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The Early Show
Early-Show-6-2008.jpg
The Early Show title card used since June 9, 2008
Format News program, Live action, Talk show
Presented by Harry Smith (2002–present)
Maggie Rodriguez (2008-present)
Erica Hill (2010-present)
Dave Price (2003–present)
The Saturday Early Show
Chris Wragge (2007–present)
Erica Hill (2008–present)
Lonnie Quinn (2006–present)
Elaine Quijano (2010–present)
Country of origin United States
No. of episodes 2,942 (as of August 7, 2009)
Production
Executive producer(s) Zev Shalev
Running time 120 minutes (two hours)
Production company(s) CBS News Productions
Broadcast
Original channel CBS
Original run November 1, 1999 – present

The Early Show (or The CBS Early Show) is an American television morning news talk show broadcast by CBS from New York City. The program airs from 7 to 9 a.m. Monday through Saturday in all time zones. It airs live on most affiliates in the Eastern Time Zone, but is tape delayed in the remaining time zones. The Early Show features celebrity interviews and light entertainment and news pieces.

In some markets, the Saturday version may not air. Having premiered on November 1, 1999, it is the youngest of the major networks' morning shows, although CBS has programmed in that timeslot continuously since 1965.

The Early Show, like many of its predecessors, has traditionally run third in the ratings to its rivals, NBC's Today and ABC's Good Morning America.

Much like NBC's The Today Show and The Tonight Show, the title The Early Show is analogous to that of CBS' late-night talk show, Late Show.

Both The Early Show and the CBS Morning News are the last of the network morning programs not currently broadcasting in High Definition.

Contents

Before The Early Show

The 1950s

CBS has made several attempts at morning shows since 1954. First came The Morning Show (1954–1956), originally hosted by Walter Cronkite and very similar to The Today Show in fashion (it too, ran for two hours from 7-9 a.m. until being reduced to one hour to accommodate the premiere of Captain Kangaroo in 1955). Additional hosts over the years included Jack Paar, John Henry Faulk, and Dick Van Dyke. Next came Good Morning! with Will Rogers, Jr., which lasted only fourteen months on the air before being replaced briefly by a morning variety hour headlined by Jimmy Dean. After the demise of The Morning Show, CBS aired a 15 minute news broadcast at 7:45 a.m. with Stuart Novins, preceding Captain Kangaroo under the CBS Morning News title.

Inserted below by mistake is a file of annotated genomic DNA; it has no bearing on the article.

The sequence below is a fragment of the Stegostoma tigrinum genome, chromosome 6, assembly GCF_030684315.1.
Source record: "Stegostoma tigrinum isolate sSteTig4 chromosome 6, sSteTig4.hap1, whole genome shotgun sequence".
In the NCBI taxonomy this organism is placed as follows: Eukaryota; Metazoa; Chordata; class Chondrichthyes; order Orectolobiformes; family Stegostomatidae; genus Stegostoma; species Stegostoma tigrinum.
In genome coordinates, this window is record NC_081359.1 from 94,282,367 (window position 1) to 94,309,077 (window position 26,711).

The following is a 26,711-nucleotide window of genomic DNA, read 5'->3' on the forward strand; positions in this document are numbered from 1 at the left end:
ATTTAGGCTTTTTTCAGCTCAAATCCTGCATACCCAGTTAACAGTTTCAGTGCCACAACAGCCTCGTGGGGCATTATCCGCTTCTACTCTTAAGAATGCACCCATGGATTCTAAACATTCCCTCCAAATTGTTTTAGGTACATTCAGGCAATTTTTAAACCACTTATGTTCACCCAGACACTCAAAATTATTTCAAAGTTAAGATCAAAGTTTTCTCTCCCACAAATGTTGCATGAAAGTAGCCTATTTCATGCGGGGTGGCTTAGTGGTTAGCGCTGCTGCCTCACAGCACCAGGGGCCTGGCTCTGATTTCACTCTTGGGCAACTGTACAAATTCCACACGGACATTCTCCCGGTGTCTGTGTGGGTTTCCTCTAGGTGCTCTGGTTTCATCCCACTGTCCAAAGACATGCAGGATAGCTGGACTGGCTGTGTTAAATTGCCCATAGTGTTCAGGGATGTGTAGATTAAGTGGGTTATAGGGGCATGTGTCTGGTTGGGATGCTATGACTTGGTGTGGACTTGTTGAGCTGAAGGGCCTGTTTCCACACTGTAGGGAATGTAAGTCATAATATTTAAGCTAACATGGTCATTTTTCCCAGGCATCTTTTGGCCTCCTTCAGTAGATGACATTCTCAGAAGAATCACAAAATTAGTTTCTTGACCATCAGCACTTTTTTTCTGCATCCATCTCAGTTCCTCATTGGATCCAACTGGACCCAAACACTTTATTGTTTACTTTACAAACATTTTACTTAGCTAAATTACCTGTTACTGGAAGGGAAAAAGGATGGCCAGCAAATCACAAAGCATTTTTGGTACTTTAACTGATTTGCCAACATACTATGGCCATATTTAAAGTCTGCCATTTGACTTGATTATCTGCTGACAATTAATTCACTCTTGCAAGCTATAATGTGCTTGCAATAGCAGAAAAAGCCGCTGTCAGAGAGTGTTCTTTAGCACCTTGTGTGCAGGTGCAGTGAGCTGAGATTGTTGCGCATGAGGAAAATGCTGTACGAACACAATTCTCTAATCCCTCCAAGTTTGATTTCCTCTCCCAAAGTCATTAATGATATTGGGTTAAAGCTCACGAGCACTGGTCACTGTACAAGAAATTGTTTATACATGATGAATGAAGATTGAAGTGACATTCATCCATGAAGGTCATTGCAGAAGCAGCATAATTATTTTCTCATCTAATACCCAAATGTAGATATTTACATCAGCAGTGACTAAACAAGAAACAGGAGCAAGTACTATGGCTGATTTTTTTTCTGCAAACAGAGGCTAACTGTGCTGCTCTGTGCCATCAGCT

The 1960s and 1970s

1960s

CBS would not make any serious attempt to program against Today for eight years. On September 2, 1963, The CBS Morning News debuted, similar to its evening counterpart in the way that it was also a hard newscast featuring various hosts and correspondents from CBS News over the years. It started out as a half-hour broadcast anchored by Mike Wallace and airing Monday through Friday at 10:00 a.m. ET. Coincidentally, it replaced a CBS daytime magazine program called Calendar, which was hosted by Wallace's future 60 Minutes colleague Harry Reasoner. In August 1965, upon discovering that they could make more money airing reruns of I Love Lucy in the 10:00 a.m. slot, CBS moved the broadcast start time to 7:05 a.m. (although most affiliates carried it via tape delay at 7:30 a.m.). Wallace only lasted a year with the change in hours and eventually tired of the grind, leaving to cover Richard Nixon's comeback for CBS News. Wallace suggested Los Angeles newsman Joseph Benti as his replacement.

1970s

It was during Joseph Benti's run (through August 28, 1970) that the program became the first regularly-scheduled one-hour newscast ever on network television on March 31, 1969. Until 1981, it would precede Captain Kangaroo on the CBS morning schedule from 7:00-8:00 a.m. ET. The new hour format now featured John Hart reading the news from Washington and CBS News Moscow correspondent Hughes Rudd as an occasional contributor. After Hart replaced Benti as the main anchor in New York, the Washington anchor desk was assumed by Bernard Kalb until 1972 and Nelson Benton for a year after that.

On August 6, 1973, after Hart left for NBC, in an effort to emulate The Today Show, Rudd was teamed up with former Washington Post reporter Sally Quinn. Unfortunately for CBS, within days the hugely-publicized pairing of what was dubbed by the press "the beauty and the grouch" (referring to Quinn and Rudd respectively) turned out to be a disaster, mainly due to Quinn's lack of television experience and obvious sloppiness. Quinn was gone after six months, leaving after the February 1, 1974 telecast. A much more experienced correspondent, Bruce Morton, later took over the Washington desk, remaining there until 1977. During that period, the newscast had evolved into a well-crafted package delivered in a straightforward manner, much like Cronkite's evening newscast. Despite the anchor turnover through the years, the broadcast had set a consistent tone which emphasized news and ideas over celebrity gossip or self-help tips. The anchor desk was subsequently shared by the team of Lesley Stahl and Richard Threlkeld, while Morton and Rudd returned to both feature reporting and commentary respectively.